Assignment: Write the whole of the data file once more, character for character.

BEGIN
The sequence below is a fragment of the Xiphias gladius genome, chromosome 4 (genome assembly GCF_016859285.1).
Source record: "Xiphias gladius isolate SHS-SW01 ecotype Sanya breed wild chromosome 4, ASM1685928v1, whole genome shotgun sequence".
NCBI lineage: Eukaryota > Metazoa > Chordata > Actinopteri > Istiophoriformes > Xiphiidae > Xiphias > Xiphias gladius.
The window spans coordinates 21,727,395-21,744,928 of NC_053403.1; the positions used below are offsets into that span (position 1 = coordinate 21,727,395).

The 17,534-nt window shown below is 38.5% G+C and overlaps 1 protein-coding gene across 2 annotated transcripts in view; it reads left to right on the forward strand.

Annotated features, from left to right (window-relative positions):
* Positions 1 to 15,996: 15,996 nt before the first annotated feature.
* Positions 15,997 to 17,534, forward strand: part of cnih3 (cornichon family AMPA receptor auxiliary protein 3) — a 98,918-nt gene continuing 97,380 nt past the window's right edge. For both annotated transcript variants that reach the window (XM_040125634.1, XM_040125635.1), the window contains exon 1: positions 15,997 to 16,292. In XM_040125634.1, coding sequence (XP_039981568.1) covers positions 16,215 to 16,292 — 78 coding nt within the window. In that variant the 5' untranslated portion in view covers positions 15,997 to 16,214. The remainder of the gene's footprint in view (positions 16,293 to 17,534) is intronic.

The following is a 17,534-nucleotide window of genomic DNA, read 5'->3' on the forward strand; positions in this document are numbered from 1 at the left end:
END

The sequence below is a fragment of the Xiphias gladius genome, chromosome 4 (genome assembly GCF_016859285.1).
Source record: "Xiphias gladius isolate SHS-SW01 ecotype Sanya breed wild chromosome 4, ASM1685928v1, whole genome shotgun sequence".
NCBI lineage: Eukaryota > Metazoa > Chordata > Actinopteri > Istiophoriformes > Xiphiidae > Xiphias > Xiphias gladius.
The window spans coordinates 21,727,395-21,744,928 of NC_053403.1; the positions used below are offsets into that span (position 1 = coordinate 21,727,395).

The 17,534-nt window shown below is 38.5% G+C and overlaps 1 protein-coding gene across 2 annotated transcripts in view; it reads left to right on the forward strand.

Annotated features, from left to right (window-relative positions):
* Positions 1 to 15,996: 15,996 nt before the first annotated feature.
* Positions 15,997 to 17,534, forward strand: part of cnih3 (cornichon family AMPA receptor auxiliary protein 3) — a 98,918-nt gene continuing 97,380 nt past the window's right edge. For both annotated transcript variants that reach the window (XM_040125634.1, XM_040125635.1), the window contains exon 1: positions 15,997 to 16,292. In XM_040125634.1, coding sequence (XP_039981568.1) covers positions 16,215 to 16,292 — 78 coding nt within the window. In that variant the 5' untranslated portion in view covers positions 15,997 to 16,214. The remainder of the gene's footprint in view (positions 16,293 to 17,534) is intronic.

The following is a 17,534-nucleotide window of genomic DNA, read 5'->3' on the forward strand; positions in this document are numbered from 1 at the left end: